Diving 8pm Mens 10m synchronised platform; Fencing 9.45pm Womens sabre individual; Gymnastics 8pm Mens artistic team; Judo 9pm Womens -57kg, 9.20pm Mens -73kg; Rugby Sevens 11pm Womens final; Shooting 4pm Mens 10m air rifle, 7.45pm Mens trap; Swimming 2.21am Mens 200m freestyle, 2.30am Womens 100m backstroke, 2.38am Mens 100m backstroke, 2.54am Womens 100m breaststroke; Weightlifting 7.30pm Womens 58kg, 11pm Mens 62kg

Day 4 (Tue 9 August)

Its Bert le Clos time. The father of South African swimmer Chad was one of the unlikely heroes in 2012 after being plucked out for an interview by Clare Balding he hopes to be in Rio despite ongoing cancer treatment. Chad will defend his 200m butterfly title in the early hours against Michael Phelps, who he beat in London. The days other big, better timed event is the womens team gymnastics final from 8pm with the United States, featuring 19-year-old star Simone Biles, the team to beat. Elsewhere, Brits in action include David Florence in the canoe slalom from 5.30pm, William Fox-Pitt in the showjumping from 2pm, and, in the pool, the mens 4x200m freestyle relay.


Canoeing 7.10pm Mens canoe single; Diving 8pm Womens synchronised 10m platform; Equestrian 2pm Eventing team jumping, 6pm Eventing individual jumping; Fencing 9.45pm Mens pe individual; Gymnastics 8pm Womens artistic team; Judo 8.30pm Womens -63kg, 9.20pm Mens -81kg; Shooting 8.15pm Womens 25m pistol; Swimming 2.19am Womens 200m freestyle; 2.28am Mens 200m butterfly, 3.29am Womens 200m individual medley, 3.38am Mens 4x200m freestyle relay; Weightlifting 7.30pm Womens 63kg, 11pm Mens 69kg

Day 5 (Wed 10 August)

Twenty gold medals up for grabs, with Britains Andrew Willis the big hope in the 200m breaststroke final at 2.03am on Thursday. Earlier events include road cyclings time trials starting at 12.30pm, with Chris Froome chasing gold, while from 2.10pm rowings first medals are handed out. Elsewhere, Britains 2014 world silver medallist Max Whitlock competes in the gymnastics from 8pm, going up against the dominant Japanese star Kohei Uchimura; the British weightlifter Rebekah Tiler competes in the 69kg category from 4.30pm; Britains men face New Zealand in the rugby sevens, also at 4.30pm; and world bronze medallists Jack Laugher and Chris Mears compete in the 3m synchro diving from 8pm. In the early evening, Britains women play world No2 side Argentina in the hockey, while at 12.30am, Britains mens team face Australia.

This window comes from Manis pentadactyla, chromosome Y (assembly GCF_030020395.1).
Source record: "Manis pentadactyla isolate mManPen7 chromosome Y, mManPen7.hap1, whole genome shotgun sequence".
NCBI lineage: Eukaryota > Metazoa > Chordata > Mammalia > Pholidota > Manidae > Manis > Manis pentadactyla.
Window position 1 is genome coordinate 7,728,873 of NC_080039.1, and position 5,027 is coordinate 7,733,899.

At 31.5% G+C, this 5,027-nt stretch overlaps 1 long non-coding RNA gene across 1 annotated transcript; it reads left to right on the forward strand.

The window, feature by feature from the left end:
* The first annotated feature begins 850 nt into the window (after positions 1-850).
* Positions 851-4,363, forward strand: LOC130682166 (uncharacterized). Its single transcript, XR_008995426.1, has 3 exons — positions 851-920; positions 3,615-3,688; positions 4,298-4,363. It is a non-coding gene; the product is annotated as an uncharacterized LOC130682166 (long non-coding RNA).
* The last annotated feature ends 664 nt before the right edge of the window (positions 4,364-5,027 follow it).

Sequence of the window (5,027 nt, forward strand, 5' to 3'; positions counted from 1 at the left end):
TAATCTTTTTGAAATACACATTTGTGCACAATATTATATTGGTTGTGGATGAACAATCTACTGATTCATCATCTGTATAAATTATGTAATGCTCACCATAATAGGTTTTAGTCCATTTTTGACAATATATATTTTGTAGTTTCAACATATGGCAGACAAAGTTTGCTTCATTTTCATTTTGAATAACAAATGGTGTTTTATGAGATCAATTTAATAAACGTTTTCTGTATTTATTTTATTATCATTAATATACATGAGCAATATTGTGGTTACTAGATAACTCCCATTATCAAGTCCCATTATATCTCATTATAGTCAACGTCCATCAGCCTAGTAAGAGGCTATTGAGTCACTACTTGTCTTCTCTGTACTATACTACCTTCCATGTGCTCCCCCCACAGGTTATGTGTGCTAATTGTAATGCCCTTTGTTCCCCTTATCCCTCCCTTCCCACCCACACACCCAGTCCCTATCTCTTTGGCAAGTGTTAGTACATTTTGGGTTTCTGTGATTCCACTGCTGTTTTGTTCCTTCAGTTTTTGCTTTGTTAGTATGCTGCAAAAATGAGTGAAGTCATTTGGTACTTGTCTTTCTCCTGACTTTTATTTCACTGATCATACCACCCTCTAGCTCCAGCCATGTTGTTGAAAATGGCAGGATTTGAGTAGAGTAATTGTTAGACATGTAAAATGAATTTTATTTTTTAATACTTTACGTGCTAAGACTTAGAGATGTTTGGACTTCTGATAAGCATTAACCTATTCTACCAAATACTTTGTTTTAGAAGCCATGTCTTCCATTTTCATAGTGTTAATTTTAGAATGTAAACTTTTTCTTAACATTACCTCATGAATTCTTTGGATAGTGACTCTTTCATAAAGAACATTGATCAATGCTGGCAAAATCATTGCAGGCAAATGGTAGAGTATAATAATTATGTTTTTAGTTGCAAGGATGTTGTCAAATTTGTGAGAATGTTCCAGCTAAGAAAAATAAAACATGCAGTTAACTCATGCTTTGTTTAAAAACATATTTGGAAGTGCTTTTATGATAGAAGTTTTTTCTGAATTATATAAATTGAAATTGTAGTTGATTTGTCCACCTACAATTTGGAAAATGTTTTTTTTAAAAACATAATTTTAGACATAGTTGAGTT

Canoeing 7.15pm Mens kayak; Cycling (road) 12.30pm Womens individual time trial; 2pm Mens individual time trial; Diving 8pm Mens synchronised 3m springboard; Fencing 12.15am Womens foil individual, 12.45pm Mens sabre individual; Gymnastics 8pm Mens individual all-around; Judo 9pm Womens -70kg, 9.20pm Mens -90kg; Rowing 2.10pm Mens quadruple sculls, 2.34pm Womens quadruple sculls. 3.50pm Womens lightweight double sculls, 4pm Mens lightweight double sculls, 4.30pm Womens pair; Shooting 4pm Mens 50m pistol, 7.45pm Mens double trap; Swimming 2.03am Mens 200m breaststroke, 2.54am Womens 200m butterfly, 3.03am Mens 100m freestyle, 3.55am Womens 4x200m freestyle relay; Table tennis 1.30am Womens singles; Weightlifting 7.30pm Womens 69kg, 11pm Mens 77kg

Day 6 (Thu 11 August)

All eyes on the velodrome from 8pm, and Team GB have plenty to live up to after 2012s triumphs. Finals include the mens team sprint at 10.21pm. At 8pm its the womens gymnastics all-round final athletes competing on the floor, vault, beam and uneven bars, with Simone Biles of the US expected to star. In the rowing, 40-year-old Katherine Grainger has a chance of becoming Britains most decorated female Olympian, competing for her fifth medal with Victoria Thornley in the double sculls from 12.40pm. Also keep an eye on Brit Natalie Powell in the womens -78kh judo from 2pm; the canoe finals from 6.15pm; and Britain versus Japan in the womens hockey at 12.30am. Also today, the first round of the mens much-depleted golf competition starts at 11.30am, and its another late night of medal action in the pool.


Archery 8.43pm Womens individual; Canoeing 6.15pm Mens canoe double, 7pm Womens kayak; Cycling (track) 10.21pm Mens team sprint; Fencing 10.30pm Womens pe team; Gymnastics 8pm Womens individual all-around; Judo 9pm Womens -78kg, 9.20pm Mens -100kg; Rowing 12.30pm Mens pair, 12.40am Womens double sculls, 12.50pm Mens double sculls, 1pm Mens lightweight four; Rugby Sevens 11pm Mens final; Shooting 4pm Womens 50m rifle; Swimming 2.17am Womens 200m breaststroke, 2.26am Mens 200m backstroke, 3.01am Mens 200m individual medley, 3.18am Womens 100m freestyle; Table tennis 1.30am Mens singles

Day 7 (Fri 12 August)